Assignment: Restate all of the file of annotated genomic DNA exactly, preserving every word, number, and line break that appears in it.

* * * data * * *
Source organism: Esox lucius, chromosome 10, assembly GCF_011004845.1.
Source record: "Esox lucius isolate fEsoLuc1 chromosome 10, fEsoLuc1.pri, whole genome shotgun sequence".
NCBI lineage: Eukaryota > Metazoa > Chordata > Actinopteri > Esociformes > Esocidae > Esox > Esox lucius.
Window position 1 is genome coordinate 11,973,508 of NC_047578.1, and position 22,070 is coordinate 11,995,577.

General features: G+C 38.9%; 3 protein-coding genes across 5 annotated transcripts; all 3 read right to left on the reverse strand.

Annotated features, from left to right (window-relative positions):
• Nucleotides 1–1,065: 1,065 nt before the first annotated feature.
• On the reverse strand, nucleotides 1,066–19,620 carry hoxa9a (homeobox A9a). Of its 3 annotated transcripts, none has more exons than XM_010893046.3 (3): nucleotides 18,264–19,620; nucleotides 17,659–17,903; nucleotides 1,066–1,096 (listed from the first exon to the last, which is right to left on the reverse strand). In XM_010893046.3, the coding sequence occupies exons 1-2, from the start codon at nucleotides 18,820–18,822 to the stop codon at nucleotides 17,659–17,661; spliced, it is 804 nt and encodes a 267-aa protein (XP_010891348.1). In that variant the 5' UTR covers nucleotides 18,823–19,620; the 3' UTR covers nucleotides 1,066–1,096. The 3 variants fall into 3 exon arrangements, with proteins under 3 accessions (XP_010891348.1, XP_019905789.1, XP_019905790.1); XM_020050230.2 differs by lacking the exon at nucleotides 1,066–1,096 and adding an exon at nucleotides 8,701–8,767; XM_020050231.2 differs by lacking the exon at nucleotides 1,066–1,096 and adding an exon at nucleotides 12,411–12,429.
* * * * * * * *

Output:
Source organism: Esox lucius, chromosome 10, assembly GCF_011004845.1.
Source record: "Esox lucius isolate fEsoLuc1 chromosome 10, fEsoLuc1.pri, whole genome shotgun sequence".
NCBI lineage: Eukaryota > Metazoa > Chordata > Actinopteri > Esociformes > Esocidae > Esox > Esox lucius.
Window position 1 is genome coordinate 11,973,508 of NC_047578.1, and position 22,070 is coordinate 11,995,577.

General features: G+C 38.9%; 3 protein-coding genes across 5 annotated transcripts; all 3 read right to left on the reverse strand.

Annotated features, from left to right (window-relative positions):
• Nucleotides 1–1,065: 1,065 nt before the first annotated feature.
• On the reverse strand, nucleotides 1,066–19,620 carry hoxa9a (homeobox A9a). Of its 3 annotated transcripts, none has more exons than XM_010893046.3 (3): nucleotides 18,264–19,620; nucleotides 17,659–17,903; nucleotides 1,066–1,096 (listed from the first exon to the last, which is right to left on the reverse strand). In XM_010893046.3, the coding sequence occupies exons 1-2, from the start codon at nucleotides 18,820–18,822 to the stop codon at nucleotides 17,659–17,661; spliced, it is 804 nt and encodes a 267-aa protein (XP_010891348.1). In that variant the 5' UTR covers nucleotides 18,823–19,620; the 3' UTR covers nucleotides 1,066–1,096. The 3 variants fall into 3 exon arrangements, with proteins under 3 accessions (XP_010891348.1, XP_019905789.1, XP_019905790.1); XM_020050230.2 differs by lacking the exon at nucleotides 1,066–1,096 and adding an exon at nucleotides 8,701–8,767; XM_020050231.2 differs by lacking the exon at nucleotides 1,066–1,096 and adding an exon at nucleotides 12,411–12,429.